Ronna Nirmala, Markus Junianto Sihaloho & Lenny Tristia Tambun
Jakarta Governor Fauzi Bowo is fighting for his political life after he was humiliatingly forced into second place in the initial round of voting for the capital’s governorship.
Fauzi is set to face Solo Mayor Joko Widodo in a runoff vote on Sept. 20, but analysts say the Democratic Party-backed incumbent will face a major struggle to hold onto his position.
Unofficial surveys released in the hours after the 1 p.m. close of voting on Wednesday put the vote of Joko, who was backed by the Indonesian Democratic Party of Struggle (PDI-P), at about 43 percent. Fauzi, who many analysts expected to top the first round, finished on 34 percent.
Both candidates are now seeking the endorsement of the other four candidates. Soon after the result of the vote became clear, Joko, popularly known as Jokowi, sought meetings with each of them. Traditionally incumbents make up little ground between a first and second round of voting, as voters who have decided to reject the status quo rarely reconsider their decision.
Indonesian Survey Institute (LSI) executive director Burhanuddin Muhtadi said Joko did so well because Jakarta voters saw him as someone with integrity and admired his performance as Solo mayor.
“Besides receiving support from low-income voters, who are the base of PDI-P and Gerindra [the Great Indonesia Movement Party, which also backed his candidacy], Jokowi stole middle-class votes that might have gone to Fauzi,” he said.
Joko was able to convince the public that he was not only honest but also a good leader, Burhanuddin said.
Fachry Ali, a political analyst from the Indonesian Institute of Sciences (LIPI), said Joko was well-supported among voters originating from across Java, who comprise the majority of Jakartans, rather than native Batawi, who were Fauzi’s voter base. “Like it or not, ethnic sentiment is still high, and people from Java want to see Jokowi become their governor,” he said.
Fachry added that Joko was best placed to win the second round because supporters of the losing candidates would likely back him over Fauzi. “Fauzi can be seen as a common enemy by supporters of the losing candidates,” Fachry said.
Center for Policy Studies and Strategic Development (Puskaptis) executive director Husin Yazid agreed that Joko was likely to win the governorship.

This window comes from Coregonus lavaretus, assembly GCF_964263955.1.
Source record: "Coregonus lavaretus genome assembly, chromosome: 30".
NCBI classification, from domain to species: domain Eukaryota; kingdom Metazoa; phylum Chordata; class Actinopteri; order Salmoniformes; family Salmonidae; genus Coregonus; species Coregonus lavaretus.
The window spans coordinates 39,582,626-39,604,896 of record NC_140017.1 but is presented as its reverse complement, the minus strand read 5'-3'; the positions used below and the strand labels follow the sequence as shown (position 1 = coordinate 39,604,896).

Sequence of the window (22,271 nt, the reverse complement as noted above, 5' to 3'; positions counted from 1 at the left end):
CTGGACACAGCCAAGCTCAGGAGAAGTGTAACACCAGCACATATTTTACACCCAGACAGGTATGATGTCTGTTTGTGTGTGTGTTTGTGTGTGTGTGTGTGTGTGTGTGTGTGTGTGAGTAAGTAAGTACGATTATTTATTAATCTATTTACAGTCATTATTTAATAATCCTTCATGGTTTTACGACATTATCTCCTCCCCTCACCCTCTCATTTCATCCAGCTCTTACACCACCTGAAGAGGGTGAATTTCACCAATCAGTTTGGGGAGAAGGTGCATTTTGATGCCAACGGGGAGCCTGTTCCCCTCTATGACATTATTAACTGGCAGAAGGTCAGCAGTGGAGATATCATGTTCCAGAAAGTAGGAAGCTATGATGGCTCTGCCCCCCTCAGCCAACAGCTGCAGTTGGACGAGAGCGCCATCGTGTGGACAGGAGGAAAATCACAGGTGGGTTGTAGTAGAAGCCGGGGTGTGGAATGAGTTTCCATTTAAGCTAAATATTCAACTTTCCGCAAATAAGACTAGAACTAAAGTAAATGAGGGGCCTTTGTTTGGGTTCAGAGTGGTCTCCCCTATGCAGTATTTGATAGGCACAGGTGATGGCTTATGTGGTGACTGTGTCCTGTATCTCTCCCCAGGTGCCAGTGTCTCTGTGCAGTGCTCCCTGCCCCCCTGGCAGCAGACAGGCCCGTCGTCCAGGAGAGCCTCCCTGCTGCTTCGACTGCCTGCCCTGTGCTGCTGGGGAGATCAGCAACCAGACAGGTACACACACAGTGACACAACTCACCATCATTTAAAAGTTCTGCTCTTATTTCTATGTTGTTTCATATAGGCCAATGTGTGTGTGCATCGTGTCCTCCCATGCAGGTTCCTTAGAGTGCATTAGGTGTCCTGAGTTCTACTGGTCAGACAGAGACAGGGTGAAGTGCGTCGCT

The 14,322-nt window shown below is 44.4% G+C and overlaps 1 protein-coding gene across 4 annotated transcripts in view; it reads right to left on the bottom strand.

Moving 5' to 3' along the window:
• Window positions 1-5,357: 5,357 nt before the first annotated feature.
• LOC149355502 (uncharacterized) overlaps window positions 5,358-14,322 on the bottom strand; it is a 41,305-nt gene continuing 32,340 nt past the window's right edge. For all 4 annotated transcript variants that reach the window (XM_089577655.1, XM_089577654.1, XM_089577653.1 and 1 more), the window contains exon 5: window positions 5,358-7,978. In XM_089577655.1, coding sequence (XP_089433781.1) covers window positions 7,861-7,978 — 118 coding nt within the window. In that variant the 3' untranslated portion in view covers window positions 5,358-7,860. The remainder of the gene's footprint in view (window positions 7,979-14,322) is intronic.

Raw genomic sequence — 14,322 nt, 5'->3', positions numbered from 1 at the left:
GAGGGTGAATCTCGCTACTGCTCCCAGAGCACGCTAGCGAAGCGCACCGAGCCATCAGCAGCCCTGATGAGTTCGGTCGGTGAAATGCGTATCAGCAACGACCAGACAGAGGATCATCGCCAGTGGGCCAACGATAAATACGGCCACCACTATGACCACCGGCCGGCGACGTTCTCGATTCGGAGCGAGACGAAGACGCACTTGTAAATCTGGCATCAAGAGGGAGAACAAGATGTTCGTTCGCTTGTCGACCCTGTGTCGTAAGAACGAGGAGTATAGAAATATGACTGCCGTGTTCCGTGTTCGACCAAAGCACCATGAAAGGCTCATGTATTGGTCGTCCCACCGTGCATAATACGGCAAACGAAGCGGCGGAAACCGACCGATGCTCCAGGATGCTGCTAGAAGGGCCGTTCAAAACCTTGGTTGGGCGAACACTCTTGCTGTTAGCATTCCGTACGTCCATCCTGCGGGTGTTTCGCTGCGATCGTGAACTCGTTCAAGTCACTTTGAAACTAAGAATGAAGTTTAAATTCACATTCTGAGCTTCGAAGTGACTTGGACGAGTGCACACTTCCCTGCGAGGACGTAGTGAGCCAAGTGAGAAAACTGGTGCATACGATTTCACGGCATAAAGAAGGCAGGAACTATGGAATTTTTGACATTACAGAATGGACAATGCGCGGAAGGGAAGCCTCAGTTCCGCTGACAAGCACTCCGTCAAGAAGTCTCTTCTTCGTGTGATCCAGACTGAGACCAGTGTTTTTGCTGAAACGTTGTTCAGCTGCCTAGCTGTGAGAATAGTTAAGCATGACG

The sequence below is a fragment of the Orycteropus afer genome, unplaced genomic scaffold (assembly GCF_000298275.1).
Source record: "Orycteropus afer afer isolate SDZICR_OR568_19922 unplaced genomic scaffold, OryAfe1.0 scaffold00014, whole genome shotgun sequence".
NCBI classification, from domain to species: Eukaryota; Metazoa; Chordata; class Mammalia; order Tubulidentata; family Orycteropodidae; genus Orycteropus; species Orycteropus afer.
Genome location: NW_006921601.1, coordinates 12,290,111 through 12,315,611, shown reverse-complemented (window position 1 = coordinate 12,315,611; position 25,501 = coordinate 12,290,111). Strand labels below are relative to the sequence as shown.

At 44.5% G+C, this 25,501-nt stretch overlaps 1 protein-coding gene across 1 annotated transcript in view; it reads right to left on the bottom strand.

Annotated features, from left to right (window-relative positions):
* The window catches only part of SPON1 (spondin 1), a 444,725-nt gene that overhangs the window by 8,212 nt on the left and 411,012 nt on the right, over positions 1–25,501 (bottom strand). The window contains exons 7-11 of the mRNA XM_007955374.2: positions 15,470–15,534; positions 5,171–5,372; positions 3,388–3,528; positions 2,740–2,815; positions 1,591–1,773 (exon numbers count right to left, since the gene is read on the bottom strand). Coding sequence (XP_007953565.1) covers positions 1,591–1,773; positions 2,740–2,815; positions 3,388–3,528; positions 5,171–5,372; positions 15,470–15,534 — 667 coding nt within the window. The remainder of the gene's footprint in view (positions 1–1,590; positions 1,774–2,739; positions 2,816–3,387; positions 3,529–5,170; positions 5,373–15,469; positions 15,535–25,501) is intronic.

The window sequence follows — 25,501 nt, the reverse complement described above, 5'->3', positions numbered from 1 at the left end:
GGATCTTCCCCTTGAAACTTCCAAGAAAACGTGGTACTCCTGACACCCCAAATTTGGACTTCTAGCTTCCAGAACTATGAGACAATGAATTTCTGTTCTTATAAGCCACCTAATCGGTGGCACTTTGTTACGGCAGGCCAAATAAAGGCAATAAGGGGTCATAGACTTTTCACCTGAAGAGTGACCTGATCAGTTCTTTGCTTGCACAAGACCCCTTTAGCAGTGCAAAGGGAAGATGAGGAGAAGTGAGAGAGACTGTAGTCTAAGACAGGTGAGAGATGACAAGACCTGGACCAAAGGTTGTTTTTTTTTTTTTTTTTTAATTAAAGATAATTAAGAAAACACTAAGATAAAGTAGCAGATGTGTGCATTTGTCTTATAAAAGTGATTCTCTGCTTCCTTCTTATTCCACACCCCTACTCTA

A Puskaptis poll last month pitting the two candidates against each other had Joko on 26 percent and Fauzi on 24 percent.
A few minutes after the polls closed, Jokowi visited the camp of Hidayat, the Prosperous Justice Party (PKS)-backed candidate who finished third on 11.9 percent, according to the LSI.
“I just wanted to meet with my ustad [teacher],” he said after the meeting. “We want to share perspectives.”
The LSI estimated that turnout for the vote was 64.5 percent, and there were no major incident or irregularities reported at the province’s polling booths.
The Jakarta General Elections Commission (KPUD) says it will not release the official results until next Thursday. The LSI data, based on exit polling, said the fourth-placed candidate was independent Faisal Basri, on 4.9 percent of the vote, followed by Golkar Party-backed Alex Noerdin on 4.8 percent and independent Hendardji Supandji on 2.1 percent. The polling company put the margin of error for its survey at 1 percent.
The two other surveys, by IndoBarometer and the daily newspaper Kompas, showed similar results.
Fauzi has as his candidate for deputy Nachrowi Ramli, while Joko’s running made is Basuki Tjahaja Purnama, popularly known as Ahok.
The fifth place for the Golkar Party-backed candidate was a surprise to many, given the party’s high profile and the substantial amount of funds it poured into the campaign. Relations within the party were further strained by the revelation that party chairman and 2014 presidential hopeful Aburizal Bakrie had left the country for a holiday in Los Angeles earlier in the week.
Fauzi remained tight-lipped after the survey results emerged, saying he would wait for the official result. Joko said: “Thank God, I have that many votes. That’s a sign of what Jakartans want,”
Earlier in the campaign five candidates threatened legal action over irregularities in the voter list, with suggestions tens of thousands of “ghost voters” would cloud the result. But the definitive nature of the result, with the lead candidates well ahead of third place, and neither of them too close to the 50 percent threshold that would have averted a runoff, suggests little scope for legal challenges.